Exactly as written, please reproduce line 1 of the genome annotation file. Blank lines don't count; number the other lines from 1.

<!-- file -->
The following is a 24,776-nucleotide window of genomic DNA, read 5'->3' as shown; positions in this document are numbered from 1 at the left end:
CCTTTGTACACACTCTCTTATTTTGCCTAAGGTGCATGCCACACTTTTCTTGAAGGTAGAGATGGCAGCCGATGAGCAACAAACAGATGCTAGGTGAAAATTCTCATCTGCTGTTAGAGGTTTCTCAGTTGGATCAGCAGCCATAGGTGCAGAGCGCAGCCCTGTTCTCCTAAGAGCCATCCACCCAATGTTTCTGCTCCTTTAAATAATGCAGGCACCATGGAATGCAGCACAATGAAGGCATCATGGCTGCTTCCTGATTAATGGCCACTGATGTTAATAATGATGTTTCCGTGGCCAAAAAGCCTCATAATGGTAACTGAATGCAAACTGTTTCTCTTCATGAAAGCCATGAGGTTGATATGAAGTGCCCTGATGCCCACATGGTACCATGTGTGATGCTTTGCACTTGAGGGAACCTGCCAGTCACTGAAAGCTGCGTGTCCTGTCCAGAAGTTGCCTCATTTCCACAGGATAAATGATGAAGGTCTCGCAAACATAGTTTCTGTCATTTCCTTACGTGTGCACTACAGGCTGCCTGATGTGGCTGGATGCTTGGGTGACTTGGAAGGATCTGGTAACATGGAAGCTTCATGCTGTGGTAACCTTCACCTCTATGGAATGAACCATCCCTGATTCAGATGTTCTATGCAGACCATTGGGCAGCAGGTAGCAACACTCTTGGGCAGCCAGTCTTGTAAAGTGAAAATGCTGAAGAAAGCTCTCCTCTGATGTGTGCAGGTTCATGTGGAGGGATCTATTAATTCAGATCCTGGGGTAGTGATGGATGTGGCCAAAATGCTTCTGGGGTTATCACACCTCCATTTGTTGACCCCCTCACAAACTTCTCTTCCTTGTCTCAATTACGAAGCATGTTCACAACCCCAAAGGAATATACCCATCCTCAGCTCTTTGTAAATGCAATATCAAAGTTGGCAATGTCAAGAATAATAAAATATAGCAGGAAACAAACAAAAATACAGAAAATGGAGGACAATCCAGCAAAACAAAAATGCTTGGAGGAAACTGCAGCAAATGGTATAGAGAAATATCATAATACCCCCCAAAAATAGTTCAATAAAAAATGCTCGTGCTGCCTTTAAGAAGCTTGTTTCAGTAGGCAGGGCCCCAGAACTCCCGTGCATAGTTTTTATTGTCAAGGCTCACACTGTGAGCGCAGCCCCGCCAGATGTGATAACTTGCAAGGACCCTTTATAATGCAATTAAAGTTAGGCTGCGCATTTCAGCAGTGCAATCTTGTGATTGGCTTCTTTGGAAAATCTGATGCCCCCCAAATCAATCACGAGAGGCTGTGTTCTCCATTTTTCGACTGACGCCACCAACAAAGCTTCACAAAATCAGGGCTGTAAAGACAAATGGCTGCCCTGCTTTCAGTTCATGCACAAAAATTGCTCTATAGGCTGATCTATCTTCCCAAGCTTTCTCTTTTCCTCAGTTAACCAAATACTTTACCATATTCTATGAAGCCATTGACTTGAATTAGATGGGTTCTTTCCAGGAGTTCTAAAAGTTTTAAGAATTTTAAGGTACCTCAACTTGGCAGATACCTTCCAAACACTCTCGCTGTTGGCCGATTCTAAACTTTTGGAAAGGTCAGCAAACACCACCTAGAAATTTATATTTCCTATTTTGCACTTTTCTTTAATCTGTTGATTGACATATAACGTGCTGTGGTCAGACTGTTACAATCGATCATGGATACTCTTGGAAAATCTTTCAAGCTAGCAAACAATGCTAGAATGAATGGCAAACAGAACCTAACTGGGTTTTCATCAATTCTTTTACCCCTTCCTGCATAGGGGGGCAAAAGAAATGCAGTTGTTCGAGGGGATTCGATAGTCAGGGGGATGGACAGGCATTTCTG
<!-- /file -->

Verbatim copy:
The following is a 24,776-nucleotide window of genomic DNA, read 5'->3' as shown; positions in this document are numbered from 1 at the left end: